The Aging MindFrom: University of Michigan | By: Denise C. Park
Marjorie is a 68-year-old civil rights lawyer who remains active and successful in her profession. Despite her high level of achievement and engagement, Marjorie finds herself having doubts about her cognitive function. She's concerned because she's noticed:
- She can't hold a 10-digit phone number in her memory long enough to dial it.
- When she dines out with friends, she used to be the first to tally up each person's tab — including tip — but now it seems she sometimes gets a wrong answer.
- When traveling alone, she's no longer willing to rent a car and drive in a big city she doesn't know.
- She's slower to answer questions, and sometimes has to ask to have information repeated.
- She finds that it is difficult to maintain her line of questioning in the courtroom if she is distracted by conversations or people coming and going.
- She recently told her husband the good news that a young lawyer in the firm was having a baby but was astonished that she couldn't remember who told her this important information.
Marjorie worries a little bit about whether these lapses are evidence of the early stages of Alzheimer's disease. She wonders whether she should take a memory course or buy memory improvement tapes. She considers, however, that she is winning more cases than ever and writes briefs and opinions with ease, often relying on younger colleagues to do the research. In meetings, her opinion about how to handle a case is given more weight than most of the others at the law firm. Younger lawyers frequently seek her out for advice on how to handle a case and sometimes even ask her advice on personal matters, particularly younger women who want to make their way to the top in the firm. Marjorie concludes that what she is experiencing is probably a part of normal aging, and feels considerable satisfaction about the many areas in her life where she is highly valued.
If the problems that Marjorie is experiencing in her everyday activities sound alarming to you, you probably have not yet reached even middle age. These cognitive difficulties are typical of normal aging — aging that begins in the 20s and that results in regular and continuous changes decade by decade. There is nothing magical about turning 60 or 70 with respect to cognitive aging; we have strong evidence from our laboratory at the University of Michigan that changes in cognitive function are continuous and gradual.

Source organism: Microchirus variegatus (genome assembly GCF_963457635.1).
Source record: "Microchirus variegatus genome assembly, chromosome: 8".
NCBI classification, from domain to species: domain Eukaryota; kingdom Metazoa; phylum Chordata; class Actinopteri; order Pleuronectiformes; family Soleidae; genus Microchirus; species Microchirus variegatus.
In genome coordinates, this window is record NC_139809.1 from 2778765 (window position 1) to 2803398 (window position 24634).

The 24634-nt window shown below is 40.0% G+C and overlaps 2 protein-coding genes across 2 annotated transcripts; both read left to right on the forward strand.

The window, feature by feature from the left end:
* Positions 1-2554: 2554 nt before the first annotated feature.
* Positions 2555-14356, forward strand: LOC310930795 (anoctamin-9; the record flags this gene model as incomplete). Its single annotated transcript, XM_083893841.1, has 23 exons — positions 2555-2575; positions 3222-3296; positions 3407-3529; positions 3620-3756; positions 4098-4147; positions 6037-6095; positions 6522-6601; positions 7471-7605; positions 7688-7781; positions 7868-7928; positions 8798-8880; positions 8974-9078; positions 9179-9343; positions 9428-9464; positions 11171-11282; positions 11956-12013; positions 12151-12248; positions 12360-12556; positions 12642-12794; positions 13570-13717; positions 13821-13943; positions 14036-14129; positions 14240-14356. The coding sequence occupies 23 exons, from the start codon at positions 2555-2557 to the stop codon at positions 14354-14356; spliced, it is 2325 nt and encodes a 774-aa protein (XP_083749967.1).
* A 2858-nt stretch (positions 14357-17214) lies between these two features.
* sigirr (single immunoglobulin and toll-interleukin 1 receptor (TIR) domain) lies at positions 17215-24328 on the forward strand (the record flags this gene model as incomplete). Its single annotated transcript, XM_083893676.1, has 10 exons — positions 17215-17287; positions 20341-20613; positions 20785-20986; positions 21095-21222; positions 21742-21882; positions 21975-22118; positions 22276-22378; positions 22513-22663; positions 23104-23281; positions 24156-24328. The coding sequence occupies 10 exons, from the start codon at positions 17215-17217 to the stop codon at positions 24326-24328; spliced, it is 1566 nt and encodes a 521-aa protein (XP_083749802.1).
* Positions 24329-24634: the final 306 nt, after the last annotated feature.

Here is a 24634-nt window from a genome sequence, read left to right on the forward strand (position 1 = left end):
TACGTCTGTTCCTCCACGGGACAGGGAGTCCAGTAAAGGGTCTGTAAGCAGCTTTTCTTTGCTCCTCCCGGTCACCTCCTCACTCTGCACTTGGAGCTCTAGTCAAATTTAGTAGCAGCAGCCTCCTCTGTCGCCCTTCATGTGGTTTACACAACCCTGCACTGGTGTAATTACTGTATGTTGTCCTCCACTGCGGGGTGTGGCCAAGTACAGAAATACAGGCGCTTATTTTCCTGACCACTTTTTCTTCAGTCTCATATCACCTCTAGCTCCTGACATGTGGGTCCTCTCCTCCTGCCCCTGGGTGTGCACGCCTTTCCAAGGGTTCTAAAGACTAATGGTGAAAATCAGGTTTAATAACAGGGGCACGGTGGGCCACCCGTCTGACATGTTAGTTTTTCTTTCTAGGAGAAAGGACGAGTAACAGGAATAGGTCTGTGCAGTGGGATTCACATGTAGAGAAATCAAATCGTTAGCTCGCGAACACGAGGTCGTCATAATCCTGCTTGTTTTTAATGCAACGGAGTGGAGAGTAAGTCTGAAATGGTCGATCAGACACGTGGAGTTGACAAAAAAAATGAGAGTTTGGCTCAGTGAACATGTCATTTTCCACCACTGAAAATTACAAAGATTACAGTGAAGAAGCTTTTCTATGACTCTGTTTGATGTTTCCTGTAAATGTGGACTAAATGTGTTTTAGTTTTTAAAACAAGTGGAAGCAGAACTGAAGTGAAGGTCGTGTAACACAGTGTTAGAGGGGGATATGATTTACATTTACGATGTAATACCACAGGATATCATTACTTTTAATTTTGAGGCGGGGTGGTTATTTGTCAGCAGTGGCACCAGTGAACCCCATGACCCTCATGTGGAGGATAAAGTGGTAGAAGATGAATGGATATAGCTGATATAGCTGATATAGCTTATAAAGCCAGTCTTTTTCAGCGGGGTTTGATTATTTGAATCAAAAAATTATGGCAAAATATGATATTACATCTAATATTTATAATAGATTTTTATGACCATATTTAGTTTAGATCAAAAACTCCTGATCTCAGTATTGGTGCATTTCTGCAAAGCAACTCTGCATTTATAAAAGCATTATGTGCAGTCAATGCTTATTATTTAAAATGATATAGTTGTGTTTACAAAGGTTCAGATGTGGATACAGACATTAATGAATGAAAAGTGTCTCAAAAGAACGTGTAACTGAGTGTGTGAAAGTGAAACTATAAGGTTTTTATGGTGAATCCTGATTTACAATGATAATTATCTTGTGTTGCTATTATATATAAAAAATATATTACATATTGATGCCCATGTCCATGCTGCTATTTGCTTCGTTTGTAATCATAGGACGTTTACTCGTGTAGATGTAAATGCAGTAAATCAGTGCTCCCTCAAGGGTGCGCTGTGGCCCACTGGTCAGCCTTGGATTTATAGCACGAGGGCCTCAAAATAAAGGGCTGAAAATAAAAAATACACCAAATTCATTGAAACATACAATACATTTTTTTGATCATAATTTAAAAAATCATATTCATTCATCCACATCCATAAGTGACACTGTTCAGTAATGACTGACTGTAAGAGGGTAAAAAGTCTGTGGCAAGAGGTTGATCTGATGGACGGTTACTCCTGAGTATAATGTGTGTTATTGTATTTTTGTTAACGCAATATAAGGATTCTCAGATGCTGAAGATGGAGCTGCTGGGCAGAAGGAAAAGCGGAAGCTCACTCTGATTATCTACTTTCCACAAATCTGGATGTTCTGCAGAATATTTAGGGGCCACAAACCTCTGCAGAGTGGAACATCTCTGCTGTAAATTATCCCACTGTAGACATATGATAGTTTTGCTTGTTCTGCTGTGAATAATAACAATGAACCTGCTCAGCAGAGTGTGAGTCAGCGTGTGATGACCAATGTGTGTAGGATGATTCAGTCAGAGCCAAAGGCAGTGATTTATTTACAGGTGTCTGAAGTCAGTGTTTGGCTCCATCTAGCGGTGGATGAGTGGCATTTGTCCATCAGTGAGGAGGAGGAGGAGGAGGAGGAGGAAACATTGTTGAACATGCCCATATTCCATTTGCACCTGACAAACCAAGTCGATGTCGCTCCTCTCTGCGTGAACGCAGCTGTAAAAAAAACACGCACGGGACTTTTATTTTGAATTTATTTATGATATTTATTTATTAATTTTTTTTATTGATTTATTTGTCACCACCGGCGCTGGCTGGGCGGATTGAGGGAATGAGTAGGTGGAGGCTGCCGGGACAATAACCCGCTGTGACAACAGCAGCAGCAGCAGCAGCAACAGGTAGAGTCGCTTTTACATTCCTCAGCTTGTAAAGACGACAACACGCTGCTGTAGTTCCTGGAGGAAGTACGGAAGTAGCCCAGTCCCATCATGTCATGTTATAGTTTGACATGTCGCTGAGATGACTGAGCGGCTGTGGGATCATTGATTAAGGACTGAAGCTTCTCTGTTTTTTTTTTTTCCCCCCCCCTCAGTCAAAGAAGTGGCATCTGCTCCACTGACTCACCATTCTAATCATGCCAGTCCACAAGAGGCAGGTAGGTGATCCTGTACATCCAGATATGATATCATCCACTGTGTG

Cognitive aging is a slippery slope rather than a cliff. Individuals' performance slowly changes, beginning in one's 20s, and, over time, individuals start to notice that they are not as "mentally sharp" as they used to be in some domains. However, this decline in raw processing power is offset by experience. As we age, we continue to learn, and particularly for areas in which we are expert, little change and even some improvement occurs, as evidenced by the continued success Marjorie has in her work and the fact that she is viewed as a source of knowledge and wisdom by younger coworkers.
What are some specific changes that occur in the mind as we age?
As we age, we need more time to respond to cognitive tasks. When there is a lot of information to remember or there is a hard task to perform, the slowing of cognitive processes will interfere with performance, such as when an older driver approaches a complex and unfamiliar intersection with many signs and has to make a quick decision. Over time, people make small accommodations in their lives, even if they are not sure to what cognitive changes they are responding. Marjorie's reluctance to drive a rental car on busy highways in unfamiliar cities, where rapid responding to unfamiliar information is required, is a good example of an accommodation.
We also have less capacity to process information as we get older. Our working memory or "mental desktop" cannot hold as many items as it used to, and our ability to manipulate information on this mental desktop decreases. This decline in working memory function explains why Marjorie may not be quite as efficient at mentally adding a tip to a bill and dividing the total in her head when she's dining out with friends.